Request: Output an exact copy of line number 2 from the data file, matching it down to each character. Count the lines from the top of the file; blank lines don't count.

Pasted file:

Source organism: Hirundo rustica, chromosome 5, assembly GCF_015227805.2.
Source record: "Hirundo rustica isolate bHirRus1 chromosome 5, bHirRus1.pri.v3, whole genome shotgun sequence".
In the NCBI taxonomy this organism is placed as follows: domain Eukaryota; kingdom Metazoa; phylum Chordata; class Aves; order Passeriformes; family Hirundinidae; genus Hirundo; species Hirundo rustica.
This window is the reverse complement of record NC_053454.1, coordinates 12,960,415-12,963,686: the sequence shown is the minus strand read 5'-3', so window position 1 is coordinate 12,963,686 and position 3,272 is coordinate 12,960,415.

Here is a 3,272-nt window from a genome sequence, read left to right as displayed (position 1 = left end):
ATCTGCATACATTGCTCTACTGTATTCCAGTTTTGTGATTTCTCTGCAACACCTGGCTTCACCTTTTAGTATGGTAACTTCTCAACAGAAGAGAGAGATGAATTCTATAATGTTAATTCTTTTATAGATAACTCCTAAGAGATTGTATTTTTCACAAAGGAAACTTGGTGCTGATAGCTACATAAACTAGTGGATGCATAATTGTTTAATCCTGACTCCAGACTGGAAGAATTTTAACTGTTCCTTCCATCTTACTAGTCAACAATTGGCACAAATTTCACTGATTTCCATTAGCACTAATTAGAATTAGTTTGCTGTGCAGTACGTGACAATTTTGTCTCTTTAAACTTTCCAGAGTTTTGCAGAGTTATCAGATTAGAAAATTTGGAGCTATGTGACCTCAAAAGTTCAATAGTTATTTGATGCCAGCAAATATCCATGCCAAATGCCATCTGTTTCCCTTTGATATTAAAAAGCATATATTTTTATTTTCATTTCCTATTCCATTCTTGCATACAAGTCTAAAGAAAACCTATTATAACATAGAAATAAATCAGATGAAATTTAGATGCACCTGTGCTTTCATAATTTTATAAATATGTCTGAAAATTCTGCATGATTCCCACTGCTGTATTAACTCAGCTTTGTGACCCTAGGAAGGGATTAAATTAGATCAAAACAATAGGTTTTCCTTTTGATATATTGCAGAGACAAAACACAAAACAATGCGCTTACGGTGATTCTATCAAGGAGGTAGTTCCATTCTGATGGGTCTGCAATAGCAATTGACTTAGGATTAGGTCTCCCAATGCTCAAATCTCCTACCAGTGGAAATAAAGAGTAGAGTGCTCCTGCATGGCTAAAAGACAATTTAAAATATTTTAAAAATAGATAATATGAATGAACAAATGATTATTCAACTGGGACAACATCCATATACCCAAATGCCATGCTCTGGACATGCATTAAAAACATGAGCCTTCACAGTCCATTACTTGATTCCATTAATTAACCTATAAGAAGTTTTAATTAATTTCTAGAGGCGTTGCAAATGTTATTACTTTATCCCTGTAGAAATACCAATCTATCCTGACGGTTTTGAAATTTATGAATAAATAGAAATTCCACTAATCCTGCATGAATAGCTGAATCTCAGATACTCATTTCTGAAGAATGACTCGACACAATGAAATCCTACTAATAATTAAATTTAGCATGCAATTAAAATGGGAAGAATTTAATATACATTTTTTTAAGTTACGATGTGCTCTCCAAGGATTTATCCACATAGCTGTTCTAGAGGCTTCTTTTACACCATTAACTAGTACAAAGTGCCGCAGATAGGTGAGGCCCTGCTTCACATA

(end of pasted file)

Source record: "Hirundo rustica isolate bHirRus1 chromosome 5, bHirRus1.pri.v3, whole genome shotgun sequence".